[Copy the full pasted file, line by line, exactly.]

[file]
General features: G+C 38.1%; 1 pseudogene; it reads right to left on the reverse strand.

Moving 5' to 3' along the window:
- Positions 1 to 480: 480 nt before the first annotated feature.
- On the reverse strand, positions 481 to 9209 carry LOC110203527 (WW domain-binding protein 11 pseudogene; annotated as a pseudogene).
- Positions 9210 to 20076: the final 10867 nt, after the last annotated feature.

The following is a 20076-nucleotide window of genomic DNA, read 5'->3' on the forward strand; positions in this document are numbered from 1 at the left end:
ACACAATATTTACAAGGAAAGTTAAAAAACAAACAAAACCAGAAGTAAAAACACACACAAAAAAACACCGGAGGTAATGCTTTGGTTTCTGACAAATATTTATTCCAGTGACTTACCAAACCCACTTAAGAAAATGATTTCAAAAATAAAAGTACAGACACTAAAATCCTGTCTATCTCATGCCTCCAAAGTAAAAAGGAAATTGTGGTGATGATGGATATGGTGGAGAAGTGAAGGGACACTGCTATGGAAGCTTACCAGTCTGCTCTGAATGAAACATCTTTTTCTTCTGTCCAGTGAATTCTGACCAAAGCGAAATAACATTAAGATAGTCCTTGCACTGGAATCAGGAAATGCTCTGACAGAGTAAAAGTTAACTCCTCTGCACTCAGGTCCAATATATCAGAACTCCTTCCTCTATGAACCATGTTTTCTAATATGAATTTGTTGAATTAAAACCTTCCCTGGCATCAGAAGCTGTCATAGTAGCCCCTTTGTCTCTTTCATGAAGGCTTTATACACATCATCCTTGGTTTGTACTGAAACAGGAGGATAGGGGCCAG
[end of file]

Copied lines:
General features: G+C 38.1%; 1 pseudogene; it reads right to left on the reverse strand.

Moving 5' to 3' along the window:
- Positions 1 to 480: 480 nt before the first annotated feature.
- On the reverse strand, positions 481 to 9209 carry LOC110203527 (WW domain-binding protein 11 pseudogene; annotated as a pseudogene).
- Positions 9210 to 20076: the final 10867 nt, after the last annotated feature.

The following is a 20076-nucleotide window of genomic DNA, read 5'->3' on the forward strand; positions in this document are numbered from 1 at the left end:
ACACAATATTTACAAGGAAAGTTAAAAAACAAACAAAACCAGAAGTAAAAACACACACAAAAAAACACCGGAGGTAATGCTTTGGTTTCTGACAAATATTTATTCCAGTGACTTACCAAACCCACTTAAGAAAATGATTTCAAAAATAAAAGTACAGACACTAAAATCCTGTCTATCTCATGCCTCCAAAGTAAAAAGGAAATTGTGGTGATGATGGATATGGTGGAGAAGTGAAGGGACACTGCTATGGAAGCTTACCAGTCTGCTCTGAATGAAACATCTTTTTCTTCTGTCCAGTGAATTCTGACCAAAGCGAAATAACATTAAGATAGTCCTTGCACTGGAATCAGGAAATGCTCTGACAGAGTAAAAGTTAACTCCTCTGCACTCAGGTCCAATATATCAGAACTCCTTCCTCTATGAACCATGTTTTCTAATATGAATTTGTTGAATTAAAACCTTCCCTGGCATCAGAAGCTGTCATAGTAGCCCCTTTGTCTCTTTCATGAAGGCTTTATACACATCATCCTTGGTTTGTACTGAAACAGGAGGATAGGGGCCAG